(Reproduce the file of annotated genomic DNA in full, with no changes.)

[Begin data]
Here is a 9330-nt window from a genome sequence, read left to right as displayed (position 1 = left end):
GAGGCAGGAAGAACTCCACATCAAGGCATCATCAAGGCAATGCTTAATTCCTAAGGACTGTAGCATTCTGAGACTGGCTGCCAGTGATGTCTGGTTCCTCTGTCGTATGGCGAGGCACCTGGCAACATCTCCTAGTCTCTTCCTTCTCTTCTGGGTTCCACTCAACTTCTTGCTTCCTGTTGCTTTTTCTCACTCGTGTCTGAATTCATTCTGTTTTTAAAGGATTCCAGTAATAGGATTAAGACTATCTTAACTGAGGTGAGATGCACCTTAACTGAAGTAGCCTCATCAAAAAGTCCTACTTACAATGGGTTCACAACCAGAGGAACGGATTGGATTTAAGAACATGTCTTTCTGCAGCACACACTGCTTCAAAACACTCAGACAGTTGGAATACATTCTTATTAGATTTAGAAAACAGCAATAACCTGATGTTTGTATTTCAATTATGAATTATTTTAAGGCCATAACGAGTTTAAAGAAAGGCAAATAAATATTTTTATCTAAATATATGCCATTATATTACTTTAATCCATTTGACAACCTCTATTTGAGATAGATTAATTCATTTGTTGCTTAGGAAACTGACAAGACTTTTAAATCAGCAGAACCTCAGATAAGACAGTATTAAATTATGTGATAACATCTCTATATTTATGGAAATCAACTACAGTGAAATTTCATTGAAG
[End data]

Here is a 9330-nt window from a genome sequence, read left to right as displayed (position 1 = left end):
GAGGCAGGAAGAACTCCACATCAAGGCATCATCAAGGCAATGCTTAATTCCTAAGGACTGTAGCATTCTGAGACTGGCTGCCAGTGATGTCTGGTTCCTCTGTCGTATGGCGAGGCACCTGGCAACATCTCCTAGTCTCTTCCTTCTCTTCTGGGTTCCACTCAACTTCTTGCTTCCTGTTGCTTTTTCTCACTCGTGTCTGAATTCATTCTGTTTTTAAAGGATTCCAGTAATAGGATTAAGACTATCTTAACTGAGGTGAGATGCACCTTAACTGAAGTAGCCTCATCAAAAAGTCCTACTTACAATGGGTTCACAACCAGAGGAACGGATTGGATTTAAGAACATGTCTTTCTGCAGCACACACTGCTTCAAAACACTCAGACAGTTGGAATACATTCTTATTAGATTTAGAAAACAGCAATAACCTGATGTTTGTATTTCAATTATGAATTATTTTAAGGCCATAACGAGTTTAAAGAAAGGCAAATAAATATTTTTATCTAAATATATGCCATTATATTACTTTAATCCATTTGACAACCTCTATTTGAGATAGATTAATTCATTTGTTGCTTAGGAAACTGACAAGACTTTTAAATCAGCAGAACCTCAGATAAGACAGTATTAAATTATGTGATAACATCTCTATATTTATGGAAATCAACTACAGTGAAATTTCATTGAAG